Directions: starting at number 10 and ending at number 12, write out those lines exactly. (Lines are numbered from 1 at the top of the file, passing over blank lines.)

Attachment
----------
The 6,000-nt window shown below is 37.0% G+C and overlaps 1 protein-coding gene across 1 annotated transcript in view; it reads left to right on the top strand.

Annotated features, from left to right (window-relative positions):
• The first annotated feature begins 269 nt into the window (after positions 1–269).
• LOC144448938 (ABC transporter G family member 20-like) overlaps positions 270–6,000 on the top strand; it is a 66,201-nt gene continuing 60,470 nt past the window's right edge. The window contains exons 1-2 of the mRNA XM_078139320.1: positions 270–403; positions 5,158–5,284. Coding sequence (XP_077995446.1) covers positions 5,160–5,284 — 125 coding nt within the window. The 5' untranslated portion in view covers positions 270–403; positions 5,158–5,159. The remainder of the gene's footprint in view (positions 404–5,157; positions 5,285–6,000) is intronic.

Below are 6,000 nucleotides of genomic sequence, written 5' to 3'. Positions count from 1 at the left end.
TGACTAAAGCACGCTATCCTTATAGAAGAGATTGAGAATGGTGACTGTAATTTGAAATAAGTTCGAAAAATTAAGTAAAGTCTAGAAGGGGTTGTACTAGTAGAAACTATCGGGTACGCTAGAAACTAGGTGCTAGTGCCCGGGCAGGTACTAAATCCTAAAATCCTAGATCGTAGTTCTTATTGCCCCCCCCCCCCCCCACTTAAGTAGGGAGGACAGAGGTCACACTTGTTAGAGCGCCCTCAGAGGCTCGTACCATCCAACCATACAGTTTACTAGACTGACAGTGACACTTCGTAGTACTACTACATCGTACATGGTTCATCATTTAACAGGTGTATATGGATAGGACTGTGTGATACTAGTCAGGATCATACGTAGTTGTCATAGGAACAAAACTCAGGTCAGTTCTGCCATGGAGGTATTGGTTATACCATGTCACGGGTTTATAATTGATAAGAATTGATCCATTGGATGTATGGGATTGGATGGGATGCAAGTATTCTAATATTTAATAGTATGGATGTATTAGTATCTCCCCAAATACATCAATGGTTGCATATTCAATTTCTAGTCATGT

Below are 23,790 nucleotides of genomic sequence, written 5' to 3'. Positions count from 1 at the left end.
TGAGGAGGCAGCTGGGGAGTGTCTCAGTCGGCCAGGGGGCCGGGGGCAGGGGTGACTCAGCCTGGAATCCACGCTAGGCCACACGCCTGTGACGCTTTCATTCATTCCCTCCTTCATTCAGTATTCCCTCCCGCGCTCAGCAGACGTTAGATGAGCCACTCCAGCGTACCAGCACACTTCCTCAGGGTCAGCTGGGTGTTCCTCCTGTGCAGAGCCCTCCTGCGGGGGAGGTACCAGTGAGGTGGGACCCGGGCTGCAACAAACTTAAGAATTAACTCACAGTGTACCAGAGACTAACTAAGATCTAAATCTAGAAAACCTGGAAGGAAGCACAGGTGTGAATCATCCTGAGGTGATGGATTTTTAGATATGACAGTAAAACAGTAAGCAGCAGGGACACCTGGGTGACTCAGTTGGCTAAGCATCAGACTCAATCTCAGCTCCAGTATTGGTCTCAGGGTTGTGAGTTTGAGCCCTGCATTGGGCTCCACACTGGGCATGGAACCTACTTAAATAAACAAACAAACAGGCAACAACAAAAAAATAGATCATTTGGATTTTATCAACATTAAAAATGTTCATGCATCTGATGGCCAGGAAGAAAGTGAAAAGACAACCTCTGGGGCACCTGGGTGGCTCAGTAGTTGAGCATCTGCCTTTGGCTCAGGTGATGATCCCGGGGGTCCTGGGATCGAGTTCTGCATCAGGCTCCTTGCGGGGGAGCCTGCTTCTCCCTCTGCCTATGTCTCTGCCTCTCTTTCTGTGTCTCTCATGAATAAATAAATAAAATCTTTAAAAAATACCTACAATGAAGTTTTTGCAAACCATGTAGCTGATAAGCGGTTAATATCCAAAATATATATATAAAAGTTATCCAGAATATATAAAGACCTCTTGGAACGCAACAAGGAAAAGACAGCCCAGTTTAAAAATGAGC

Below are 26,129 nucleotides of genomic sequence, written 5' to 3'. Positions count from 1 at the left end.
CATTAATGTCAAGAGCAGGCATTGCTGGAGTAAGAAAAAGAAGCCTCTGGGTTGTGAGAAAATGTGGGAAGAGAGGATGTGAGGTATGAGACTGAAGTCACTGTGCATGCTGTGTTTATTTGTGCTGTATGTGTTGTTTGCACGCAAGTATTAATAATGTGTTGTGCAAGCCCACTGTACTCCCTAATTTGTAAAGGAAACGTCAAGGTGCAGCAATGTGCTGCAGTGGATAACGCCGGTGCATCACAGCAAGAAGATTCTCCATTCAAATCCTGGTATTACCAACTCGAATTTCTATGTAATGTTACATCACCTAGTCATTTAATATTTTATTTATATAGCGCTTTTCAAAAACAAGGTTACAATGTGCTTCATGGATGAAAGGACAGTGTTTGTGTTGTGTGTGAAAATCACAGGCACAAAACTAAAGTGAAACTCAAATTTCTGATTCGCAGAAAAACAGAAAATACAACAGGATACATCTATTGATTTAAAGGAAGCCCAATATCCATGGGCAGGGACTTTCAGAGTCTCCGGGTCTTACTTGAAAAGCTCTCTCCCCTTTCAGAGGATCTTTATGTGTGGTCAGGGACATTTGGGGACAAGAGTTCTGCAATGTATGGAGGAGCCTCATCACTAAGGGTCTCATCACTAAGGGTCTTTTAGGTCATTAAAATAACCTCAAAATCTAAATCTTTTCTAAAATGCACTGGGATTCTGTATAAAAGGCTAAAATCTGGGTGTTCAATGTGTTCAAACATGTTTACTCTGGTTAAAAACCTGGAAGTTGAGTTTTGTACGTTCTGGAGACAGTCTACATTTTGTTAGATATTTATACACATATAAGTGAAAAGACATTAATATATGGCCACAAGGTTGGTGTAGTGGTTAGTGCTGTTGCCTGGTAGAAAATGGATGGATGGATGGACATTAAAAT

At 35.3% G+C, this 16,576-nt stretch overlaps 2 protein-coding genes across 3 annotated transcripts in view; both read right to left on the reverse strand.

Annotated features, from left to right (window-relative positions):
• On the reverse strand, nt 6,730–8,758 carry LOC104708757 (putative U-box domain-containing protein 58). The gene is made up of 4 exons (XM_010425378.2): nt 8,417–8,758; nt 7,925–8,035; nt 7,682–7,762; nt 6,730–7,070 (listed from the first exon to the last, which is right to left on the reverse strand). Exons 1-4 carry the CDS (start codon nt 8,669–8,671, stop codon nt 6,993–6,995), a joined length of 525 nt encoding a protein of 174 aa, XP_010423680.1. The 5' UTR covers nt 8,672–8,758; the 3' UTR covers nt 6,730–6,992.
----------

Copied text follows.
CATTAATGTCAAGAGCAGGCATTGCTGGAGTAAGAAAAAGAAGCCTCTGGGTTGTGAGAAAATGTGGGAAGAGAGGATGTGAGGTATGAGACTGAAGTCACTGTGCATGCTGTGTTTATTTGTGCTGTATGTGTTGTTTGCACGCAAGTATTAATAATGTGTTGTGCAAGCCCACTGTACTCCCTAATTTGTAAAGGAAACGTCAAGGTGCAGCAATGTGCTGCAGTGGATAACGCCGGTGCATCACAGCAAGAAGATTCTCCATTCAAATCCTGGTATTACCAACTCGAATTTCTATGTAATGTTACATCACCTAGTCATTTAATATTTTATTTATATAGCGCTTTTCAAAAACAAGGTTACAATGTGCTTCATGGATGAAAGGACAGTGTTTGTGTTGTGTGTGAAAATCACAGGCACAAAACTAAAGTGAAACTCAAATTTCTGATTCGCAGAAAAACAGAAAATACAACAGGATACATCTATTGATTTAAAGGAAGCCCAATATCCATGGGCAGGGACTTTCAGAGTCTCCGGGTCTTACTTGAAAAGCTCTCTCCCCTTTCAGAGGATCTTTATGTGTGGTCAGGGACATTTGGGGACAAGAGTTCTGCAATGTATGGAGGAGCCTCATCACTAAGGGTCTCATCACTAAGGGTCTTTTAGGTCATTAAAATAACCTCAAAATCTAAATCTTTTCTAAAATGCACTGGGATTCTGTATAAAAGGCTAAAATCTGGGTGTTCAATGTGTTCAAACATGTTTACTCTGGTTAAAAACCTGGAAGTTGAGTTTTGTACGTTCTGGAGACAGTCTACATTTTGTTAGATATTTATACACATATAAGTGAAAAGACATTAATATATGGCCACAAGGTTGGTGTAGTGGTTAGTGCTGTTGCCTGGTAGAAAATGGATGGATGGATGGACATTAAAAT

At 35.3% G+C, this 16,576-nt stretch overlaps 2 protein-coding genes across 3 annotated transcripts in view; both read right to left on the reverse strand.

Annotated features, from left to right (window-relative positions):